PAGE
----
The last point with respect to effective multilateralism is precisely the fight against inequalities. The pandemic has sharply magnified these inequalities, and so here too we must pledge to strengthen our investments. As you know, France is voting on a trajectory that would raise its official development assistance in the very short term from 0.5% or 0.55% of GNI to 0.7%, bringing an end to more than a decade during which it has either decreased or remained the same. And at the heart of this fight against inequality, we want to focus on combating gender inequality, as we have done for the past four years. It was the focus of the G7 in Biarritz, which led to concrete progress. I want to mention two examples. First, the Affirmative Finance Action for Women in Africa (AFAWA) initiative, which we launched in Biarritz, supported by the African Development Bank and promoted by Angélique Kidjo, has raised €1 billion to fund projects by female entrepreneurs throughout Africa. Second, we launched a legislative compilation urging each participating State to adopt legislation, as we are doing ourselves. We have done so in France. It has helped 14 partner countries move forward, adopting legislation in support of gender equality – whether pay equality or status equality.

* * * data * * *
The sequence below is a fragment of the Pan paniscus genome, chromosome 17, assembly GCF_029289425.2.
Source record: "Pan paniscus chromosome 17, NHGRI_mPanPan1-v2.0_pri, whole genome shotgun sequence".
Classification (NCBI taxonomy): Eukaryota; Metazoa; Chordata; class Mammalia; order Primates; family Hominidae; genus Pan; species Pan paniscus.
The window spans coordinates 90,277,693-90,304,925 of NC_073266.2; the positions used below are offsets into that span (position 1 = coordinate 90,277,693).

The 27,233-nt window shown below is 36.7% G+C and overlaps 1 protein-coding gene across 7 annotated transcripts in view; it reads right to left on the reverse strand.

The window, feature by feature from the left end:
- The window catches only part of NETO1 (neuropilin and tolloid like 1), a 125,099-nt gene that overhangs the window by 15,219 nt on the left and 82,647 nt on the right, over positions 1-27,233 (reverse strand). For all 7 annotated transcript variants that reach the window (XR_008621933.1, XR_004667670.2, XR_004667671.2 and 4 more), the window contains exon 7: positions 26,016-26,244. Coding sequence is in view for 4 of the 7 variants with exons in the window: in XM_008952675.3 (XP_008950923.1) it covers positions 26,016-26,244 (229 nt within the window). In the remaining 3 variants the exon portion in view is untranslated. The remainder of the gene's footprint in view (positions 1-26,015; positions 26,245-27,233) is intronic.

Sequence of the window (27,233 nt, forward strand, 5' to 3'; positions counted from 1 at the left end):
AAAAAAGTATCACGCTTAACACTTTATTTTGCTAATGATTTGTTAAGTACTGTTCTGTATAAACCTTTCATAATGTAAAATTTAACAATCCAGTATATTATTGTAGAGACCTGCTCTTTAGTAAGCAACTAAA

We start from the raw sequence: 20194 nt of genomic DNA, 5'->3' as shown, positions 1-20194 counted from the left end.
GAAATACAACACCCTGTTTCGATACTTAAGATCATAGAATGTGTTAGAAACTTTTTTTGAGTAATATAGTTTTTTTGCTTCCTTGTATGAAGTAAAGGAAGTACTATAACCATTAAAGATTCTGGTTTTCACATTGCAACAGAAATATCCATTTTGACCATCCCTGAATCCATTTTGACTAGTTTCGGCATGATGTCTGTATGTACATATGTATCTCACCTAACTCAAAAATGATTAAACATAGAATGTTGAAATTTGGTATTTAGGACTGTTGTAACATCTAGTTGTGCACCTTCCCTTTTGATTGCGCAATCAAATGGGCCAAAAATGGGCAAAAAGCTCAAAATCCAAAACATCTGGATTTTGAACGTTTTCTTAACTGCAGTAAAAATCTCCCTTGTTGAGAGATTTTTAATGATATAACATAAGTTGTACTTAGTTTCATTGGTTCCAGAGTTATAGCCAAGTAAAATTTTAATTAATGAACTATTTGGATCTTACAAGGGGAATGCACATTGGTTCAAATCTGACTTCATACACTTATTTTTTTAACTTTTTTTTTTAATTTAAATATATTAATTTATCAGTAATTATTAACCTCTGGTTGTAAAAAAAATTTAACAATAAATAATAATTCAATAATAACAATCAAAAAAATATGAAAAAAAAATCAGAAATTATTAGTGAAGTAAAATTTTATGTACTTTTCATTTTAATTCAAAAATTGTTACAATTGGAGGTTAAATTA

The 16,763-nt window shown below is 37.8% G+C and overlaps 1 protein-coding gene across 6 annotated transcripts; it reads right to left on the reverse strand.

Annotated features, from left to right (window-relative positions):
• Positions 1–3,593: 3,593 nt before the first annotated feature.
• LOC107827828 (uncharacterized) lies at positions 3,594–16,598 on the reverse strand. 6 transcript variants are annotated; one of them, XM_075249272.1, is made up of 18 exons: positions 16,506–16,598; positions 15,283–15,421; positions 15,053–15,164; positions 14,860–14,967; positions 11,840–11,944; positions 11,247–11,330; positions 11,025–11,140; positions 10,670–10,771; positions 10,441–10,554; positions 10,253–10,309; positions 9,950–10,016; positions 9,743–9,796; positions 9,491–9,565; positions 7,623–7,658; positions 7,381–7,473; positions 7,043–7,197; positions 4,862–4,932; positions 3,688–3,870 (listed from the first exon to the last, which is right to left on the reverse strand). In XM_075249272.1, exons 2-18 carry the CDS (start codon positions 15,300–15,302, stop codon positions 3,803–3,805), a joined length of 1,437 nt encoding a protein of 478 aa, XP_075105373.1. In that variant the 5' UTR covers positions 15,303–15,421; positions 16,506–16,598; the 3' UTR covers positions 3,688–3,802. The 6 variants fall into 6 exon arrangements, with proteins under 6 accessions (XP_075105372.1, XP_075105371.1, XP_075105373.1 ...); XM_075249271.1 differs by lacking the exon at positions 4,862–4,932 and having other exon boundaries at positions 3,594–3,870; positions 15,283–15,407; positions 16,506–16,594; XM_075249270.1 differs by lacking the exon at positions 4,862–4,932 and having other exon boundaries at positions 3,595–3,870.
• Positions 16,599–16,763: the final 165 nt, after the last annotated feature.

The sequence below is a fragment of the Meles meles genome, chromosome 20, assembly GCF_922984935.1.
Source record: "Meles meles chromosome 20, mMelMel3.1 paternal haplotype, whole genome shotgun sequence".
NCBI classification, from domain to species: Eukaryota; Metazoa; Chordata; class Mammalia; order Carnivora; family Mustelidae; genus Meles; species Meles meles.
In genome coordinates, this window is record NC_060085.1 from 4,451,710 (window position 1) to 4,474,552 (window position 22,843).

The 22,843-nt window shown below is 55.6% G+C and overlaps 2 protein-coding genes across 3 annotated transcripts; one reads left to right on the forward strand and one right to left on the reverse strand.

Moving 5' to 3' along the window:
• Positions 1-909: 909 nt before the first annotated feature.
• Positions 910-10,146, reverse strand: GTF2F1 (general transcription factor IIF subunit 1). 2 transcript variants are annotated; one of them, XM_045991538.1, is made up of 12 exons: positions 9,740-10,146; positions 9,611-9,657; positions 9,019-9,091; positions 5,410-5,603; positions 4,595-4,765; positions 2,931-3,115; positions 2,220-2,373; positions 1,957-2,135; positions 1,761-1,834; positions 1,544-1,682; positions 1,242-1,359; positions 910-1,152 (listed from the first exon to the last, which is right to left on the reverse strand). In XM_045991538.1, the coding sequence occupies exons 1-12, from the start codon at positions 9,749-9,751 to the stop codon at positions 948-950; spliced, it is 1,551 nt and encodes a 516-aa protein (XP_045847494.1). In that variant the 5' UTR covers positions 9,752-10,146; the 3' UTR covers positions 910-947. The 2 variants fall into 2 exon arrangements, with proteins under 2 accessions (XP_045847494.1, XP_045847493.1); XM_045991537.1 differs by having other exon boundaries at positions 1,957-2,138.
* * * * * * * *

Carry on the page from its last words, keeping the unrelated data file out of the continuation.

We would of course like to continue this progress at this G7. In particular, we will be making commitments to replenish the Global Partnership for Education, which we have co-chaired for three years now with Senegal, and we will earmark 50% for girls’ education. I say this because it is a battle we have been waging from the beginning, along with a few others, but when it comes to combating inequality, investing in girls’ education – especially in Africa – is crucial. It has flagged in recent months because of the pandemic and because of conflicts across the region. We will increase our commitment, earmarking it for girls’ education. The other point is of course that we are laying the groundwork for the Generation Equality Forum, which we co-chair with Mexico and UN Women, and which will be held right here at the end of June and beginning of July. Twenty-five years after Beijing, it too will allow us to fight to protect women’s rights worldwide, including in the areas closest to our country where those rights are often threatened, whether they be the right of women to have control over their own bodies or simply that to have a rightful place in society. At the edge of Europe, these rights are now being jeopardized, and this meeting is absolutely crucial in this regard. That is the first and main point I would like to come back to: for us, this G7 summit, which is in a way the culmination of the past few months, represents – thanks to the return of a US administration that shares most of our beliefs, and thanks too to the work we have done over the past four years – the possibility of achieving real results, in addition to everything we’ve done recently.